Furthermore, the dust/particulate detection apparatus has the additional advantages in that
it requires no operationally replacement parts to assure proper operation;
it eliminates the effects of high humidity causing varying pressure differential across the filter;
it provides the capability of self-calibration to compensate for variations of cleanliness of the detector system;
it provides the capability of collection of the sampled dust/particulate matter and ability to remove the matter for further analysis;
it has the ability to sense any particulate matter in the intake system as result of failures, cracking of sub-components, or like failures;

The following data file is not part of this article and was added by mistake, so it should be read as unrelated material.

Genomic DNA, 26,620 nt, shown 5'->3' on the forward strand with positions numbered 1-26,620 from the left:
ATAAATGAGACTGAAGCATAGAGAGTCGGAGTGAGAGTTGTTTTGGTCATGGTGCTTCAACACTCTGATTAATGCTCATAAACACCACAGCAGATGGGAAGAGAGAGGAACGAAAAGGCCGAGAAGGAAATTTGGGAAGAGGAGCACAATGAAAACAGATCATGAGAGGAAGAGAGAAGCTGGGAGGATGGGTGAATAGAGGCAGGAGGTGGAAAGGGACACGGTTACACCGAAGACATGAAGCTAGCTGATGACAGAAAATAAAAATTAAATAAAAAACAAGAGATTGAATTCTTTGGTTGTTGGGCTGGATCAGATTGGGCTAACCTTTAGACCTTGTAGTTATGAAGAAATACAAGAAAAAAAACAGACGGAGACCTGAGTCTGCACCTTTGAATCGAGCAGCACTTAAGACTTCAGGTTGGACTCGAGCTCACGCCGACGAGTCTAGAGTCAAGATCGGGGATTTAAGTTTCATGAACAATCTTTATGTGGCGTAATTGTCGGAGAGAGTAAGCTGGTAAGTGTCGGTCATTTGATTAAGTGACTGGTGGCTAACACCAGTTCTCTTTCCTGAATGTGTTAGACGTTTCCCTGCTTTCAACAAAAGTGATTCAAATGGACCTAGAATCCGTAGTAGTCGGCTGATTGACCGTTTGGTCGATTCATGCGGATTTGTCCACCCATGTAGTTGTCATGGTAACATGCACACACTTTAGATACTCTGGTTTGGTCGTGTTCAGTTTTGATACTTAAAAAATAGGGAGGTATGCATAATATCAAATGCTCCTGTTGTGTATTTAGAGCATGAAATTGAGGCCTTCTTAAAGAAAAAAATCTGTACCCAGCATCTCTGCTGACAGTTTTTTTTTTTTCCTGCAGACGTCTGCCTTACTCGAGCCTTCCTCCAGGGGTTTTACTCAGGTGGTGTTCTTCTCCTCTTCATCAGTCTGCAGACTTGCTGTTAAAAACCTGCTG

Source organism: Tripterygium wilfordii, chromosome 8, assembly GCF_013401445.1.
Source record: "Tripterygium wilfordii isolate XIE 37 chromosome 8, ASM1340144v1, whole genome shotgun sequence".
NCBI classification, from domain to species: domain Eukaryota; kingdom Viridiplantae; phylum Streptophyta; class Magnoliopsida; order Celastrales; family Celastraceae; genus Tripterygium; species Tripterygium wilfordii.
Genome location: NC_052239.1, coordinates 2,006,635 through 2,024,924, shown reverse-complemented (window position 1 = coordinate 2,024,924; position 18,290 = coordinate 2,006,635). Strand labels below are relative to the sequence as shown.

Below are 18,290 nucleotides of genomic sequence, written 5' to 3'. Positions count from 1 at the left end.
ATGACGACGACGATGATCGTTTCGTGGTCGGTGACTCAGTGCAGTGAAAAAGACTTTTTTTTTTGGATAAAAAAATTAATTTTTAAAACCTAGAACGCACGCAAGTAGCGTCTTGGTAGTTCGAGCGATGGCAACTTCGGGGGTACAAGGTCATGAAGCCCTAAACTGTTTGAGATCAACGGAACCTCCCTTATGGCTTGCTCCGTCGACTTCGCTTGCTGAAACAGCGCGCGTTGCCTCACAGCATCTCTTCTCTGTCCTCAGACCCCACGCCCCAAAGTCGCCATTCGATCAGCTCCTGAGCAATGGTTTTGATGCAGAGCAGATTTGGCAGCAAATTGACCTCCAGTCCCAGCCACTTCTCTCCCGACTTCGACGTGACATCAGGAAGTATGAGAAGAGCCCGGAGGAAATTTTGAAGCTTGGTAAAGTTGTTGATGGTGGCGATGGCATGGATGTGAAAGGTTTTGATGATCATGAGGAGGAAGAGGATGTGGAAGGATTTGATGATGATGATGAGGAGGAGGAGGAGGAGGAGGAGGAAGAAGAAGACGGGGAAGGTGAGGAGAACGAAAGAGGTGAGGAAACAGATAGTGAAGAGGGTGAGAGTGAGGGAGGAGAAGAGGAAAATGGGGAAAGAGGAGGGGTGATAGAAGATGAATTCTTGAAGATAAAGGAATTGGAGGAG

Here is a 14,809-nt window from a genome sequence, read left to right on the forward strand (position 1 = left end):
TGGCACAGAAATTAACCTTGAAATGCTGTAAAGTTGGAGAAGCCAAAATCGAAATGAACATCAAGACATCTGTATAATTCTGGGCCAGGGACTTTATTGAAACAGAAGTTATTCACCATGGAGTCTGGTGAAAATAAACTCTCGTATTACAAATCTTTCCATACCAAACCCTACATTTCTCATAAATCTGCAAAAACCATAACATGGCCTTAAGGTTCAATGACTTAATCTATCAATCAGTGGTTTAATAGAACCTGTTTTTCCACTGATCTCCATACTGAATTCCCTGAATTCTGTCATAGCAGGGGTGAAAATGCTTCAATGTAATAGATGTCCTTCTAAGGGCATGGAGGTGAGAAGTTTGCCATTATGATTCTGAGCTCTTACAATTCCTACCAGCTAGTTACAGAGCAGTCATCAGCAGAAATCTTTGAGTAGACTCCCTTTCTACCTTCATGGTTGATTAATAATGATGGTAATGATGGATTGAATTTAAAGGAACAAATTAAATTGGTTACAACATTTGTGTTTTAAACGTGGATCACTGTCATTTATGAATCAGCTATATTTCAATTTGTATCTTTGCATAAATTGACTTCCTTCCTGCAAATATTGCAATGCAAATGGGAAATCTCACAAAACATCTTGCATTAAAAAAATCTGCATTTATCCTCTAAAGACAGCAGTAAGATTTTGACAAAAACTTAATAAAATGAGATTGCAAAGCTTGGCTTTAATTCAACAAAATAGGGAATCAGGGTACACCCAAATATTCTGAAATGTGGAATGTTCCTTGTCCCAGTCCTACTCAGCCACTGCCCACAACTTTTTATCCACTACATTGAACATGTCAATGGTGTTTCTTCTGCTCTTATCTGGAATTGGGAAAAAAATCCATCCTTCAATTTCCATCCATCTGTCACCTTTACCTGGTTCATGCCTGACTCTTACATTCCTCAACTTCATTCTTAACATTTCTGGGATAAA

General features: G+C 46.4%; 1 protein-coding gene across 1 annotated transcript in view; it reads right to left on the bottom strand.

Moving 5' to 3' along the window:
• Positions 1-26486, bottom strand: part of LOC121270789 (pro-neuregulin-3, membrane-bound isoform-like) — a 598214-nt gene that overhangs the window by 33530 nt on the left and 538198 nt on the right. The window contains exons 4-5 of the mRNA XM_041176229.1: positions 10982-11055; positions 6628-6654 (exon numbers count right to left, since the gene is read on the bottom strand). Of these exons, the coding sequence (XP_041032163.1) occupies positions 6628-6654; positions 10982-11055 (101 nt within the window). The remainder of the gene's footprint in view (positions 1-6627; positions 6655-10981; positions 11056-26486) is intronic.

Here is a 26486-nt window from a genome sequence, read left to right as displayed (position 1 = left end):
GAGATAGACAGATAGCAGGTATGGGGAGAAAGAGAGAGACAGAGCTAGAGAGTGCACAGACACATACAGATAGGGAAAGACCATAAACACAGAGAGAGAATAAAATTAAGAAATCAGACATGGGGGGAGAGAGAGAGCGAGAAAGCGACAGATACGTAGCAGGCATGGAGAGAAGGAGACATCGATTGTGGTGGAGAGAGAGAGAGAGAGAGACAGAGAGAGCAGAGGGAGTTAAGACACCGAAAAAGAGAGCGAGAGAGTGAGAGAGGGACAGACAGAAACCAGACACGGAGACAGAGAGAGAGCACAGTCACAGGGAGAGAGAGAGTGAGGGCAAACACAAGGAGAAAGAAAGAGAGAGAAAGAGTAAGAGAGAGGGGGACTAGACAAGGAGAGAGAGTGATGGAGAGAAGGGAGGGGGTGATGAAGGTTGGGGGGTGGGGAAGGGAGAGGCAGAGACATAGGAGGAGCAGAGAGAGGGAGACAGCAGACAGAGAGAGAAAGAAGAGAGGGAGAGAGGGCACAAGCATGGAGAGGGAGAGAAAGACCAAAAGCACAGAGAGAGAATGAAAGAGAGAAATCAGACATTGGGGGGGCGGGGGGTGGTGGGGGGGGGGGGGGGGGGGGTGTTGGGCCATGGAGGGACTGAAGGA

it provides direct indication of the presence of damaging dust/particulate matter, not inferred by variances in engine vacuum;
it provides an increased dynamic range of detection over other light obscuration apparatus; and
it provides a relative indication of dust sampled over time or integrated indication as compared to the instantaneous value indications of over other light obscuration apparatus.
One skilled in the art will appreciate that the invention may be embodied in other specific forms. The invention is intended to be embraced by the appended claims and not limited by the foregoing embodiment.
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|U.S. Classification||340/438, 356/438, 356/439, 340/627|
|May 8, 2002||FPAY||Fee payment|
Year of fee payment: 4
|Jul 12, 2006||REMI||Maintenance fee reminder mailed|
|Dec 22, 2006||LAPS||Lapse for failure to pay maintenance fees|
|Feb 20, 2007||FP||Expired due to failure to pay maintenance fee|
Effective date: 20061222